MPLA was obtained from In VivoGen, Toulouse, France; CTLA-4ab was obtained from Bioxcell, West Lebanon, NH; and 1-MT was obtained from Sigma Aldrich/Merck, Darmstadt, Germany.

Monitoring Adverse Effects

To ascertain that none of the three agents alone or in combination were toxic to C57BL/6 mice, nine groups of three mice each were used and treated as follows: group 1 was an untreated control; group 2 was a saline-treated control (saline being the vehicle of all used treatments); groups 3, 4, and 5 were treated with single therapies of either MPLA, anti-CTLA4-antibodies, or 1-MT; groups 6, 7, and 8 were treated with dual therapies of these treatments; and group 9 was treated with all three immunotherapeutic agents. Doses were as follows: 10 μg MPLA was administered subcutaneously into the upper right flank on day 8 and then on day 15. As for anti-CTLA4, 200 μg was given intraperitoneally at day 3 and 100 μg was given on days 6, 9, 12, and 15. 1-MT was given in daily intraperitoneal doses of 2.25 mg. All mice were monitored throughout the treatment period and for the following 3 months. The monitoring included observation of clinical signs such as the grooming of the fur, mobility, hunched posture, respiratory distress, presence/consistency of stools and failure to eat, as well as weekly weight measurement. At the end of the monitoring period, the mice were sacrificed and histological evaluation of the liver, heart, kidneys, and lungs was performed.

B16F10 Melanoma Mouse Model

Cells used for the tumor challenge were B16F10 melanoma cells, which are congeneic to the C57BL/6 mice. These cells were cultured in RPMI medium (Lonza, Basel, Switzerland) supplemented with 10% fetal bovine serum (Sigma-Aldrich/Merk, Darmstadt, Germany), 1% glutamine (Lonza, Basel, Switzerland), and 1% Pen-Strep (Lonza, Basel, Switzerland). The tumor model was generated by injecting 106 melanoma cells subcutaneously into the upper right flank of mice at Day 0 of each experiment.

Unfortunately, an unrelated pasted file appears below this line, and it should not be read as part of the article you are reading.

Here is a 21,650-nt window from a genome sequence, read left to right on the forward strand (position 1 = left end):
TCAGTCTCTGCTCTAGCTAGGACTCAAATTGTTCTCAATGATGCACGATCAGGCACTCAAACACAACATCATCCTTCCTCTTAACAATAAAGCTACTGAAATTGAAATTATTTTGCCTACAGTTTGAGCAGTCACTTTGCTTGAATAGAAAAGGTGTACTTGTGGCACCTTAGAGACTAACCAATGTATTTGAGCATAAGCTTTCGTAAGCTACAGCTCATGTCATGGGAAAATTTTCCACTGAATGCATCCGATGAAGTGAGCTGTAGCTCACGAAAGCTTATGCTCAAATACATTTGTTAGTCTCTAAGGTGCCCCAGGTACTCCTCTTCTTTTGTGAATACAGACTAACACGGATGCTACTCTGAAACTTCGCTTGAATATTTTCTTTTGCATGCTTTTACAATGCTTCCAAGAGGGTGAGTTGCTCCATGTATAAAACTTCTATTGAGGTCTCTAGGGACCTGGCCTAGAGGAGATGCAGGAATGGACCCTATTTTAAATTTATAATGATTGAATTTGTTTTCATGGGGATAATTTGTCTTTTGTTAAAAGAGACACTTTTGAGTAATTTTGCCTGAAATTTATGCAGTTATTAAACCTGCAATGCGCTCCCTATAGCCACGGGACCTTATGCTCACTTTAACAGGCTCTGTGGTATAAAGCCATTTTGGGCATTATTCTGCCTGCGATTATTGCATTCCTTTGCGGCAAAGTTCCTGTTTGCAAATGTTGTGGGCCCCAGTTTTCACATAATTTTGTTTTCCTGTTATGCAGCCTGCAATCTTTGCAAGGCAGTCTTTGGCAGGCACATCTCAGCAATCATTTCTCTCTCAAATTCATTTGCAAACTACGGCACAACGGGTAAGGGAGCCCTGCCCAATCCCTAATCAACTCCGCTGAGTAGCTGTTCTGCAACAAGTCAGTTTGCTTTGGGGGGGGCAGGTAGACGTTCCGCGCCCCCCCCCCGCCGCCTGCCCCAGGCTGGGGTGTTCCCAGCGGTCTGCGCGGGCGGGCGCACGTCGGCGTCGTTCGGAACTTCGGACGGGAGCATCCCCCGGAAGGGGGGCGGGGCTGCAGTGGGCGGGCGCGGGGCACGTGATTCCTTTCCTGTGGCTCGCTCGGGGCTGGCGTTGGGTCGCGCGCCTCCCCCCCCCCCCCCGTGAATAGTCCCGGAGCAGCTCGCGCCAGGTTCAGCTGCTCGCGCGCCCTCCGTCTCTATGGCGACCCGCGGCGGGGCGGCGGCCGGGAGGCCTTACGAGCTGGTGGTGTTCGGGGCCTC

Evaluating the Antitumor Effect

Mice were segregated into nine groups (containing 12 to 13 mice each) and treated as described above for monitoring adverse events but with MPLA being injected intratumorally. Survival was recorded and mice were monitored. Monitoring included daily observation of clinical signs as well as tumor measurements using a caliper every 3–4 days starting on day 10. Tumor volumes were determined using the following formula: Volume = π/6 (LWW), where L is the longest side measured and W is the shortest side measured. This procedure was conducted in two independent experiments.

Assessment of Tumor-Infiltrating Immune Cells

Examining the tumor-infiltrating immune cells was performed as described previously by Pachynski et al. (27). Briefly, three mice from each of the nine groups were sacrificed on day 16 post-tumor inductions. Their tumor masses were excised and mechanically homogenized into cell suspensions using cell strainers. Cells were counted, fixed, and stained for detection of the CD4+ T cell population (using anti-CD3 and anti-CD4), the CD8+ T cell population (using anti-CD3 and anti-CD8), the Tregs (using anti-CD3, anti-CD4, and anti-CD25), and the NK cells (using anti-NK1.1), and analyzed by flow cytometry (BD FACSAria). Antibodies used were purchased from (Biolegend, San Diego, CA).

Statistical Tests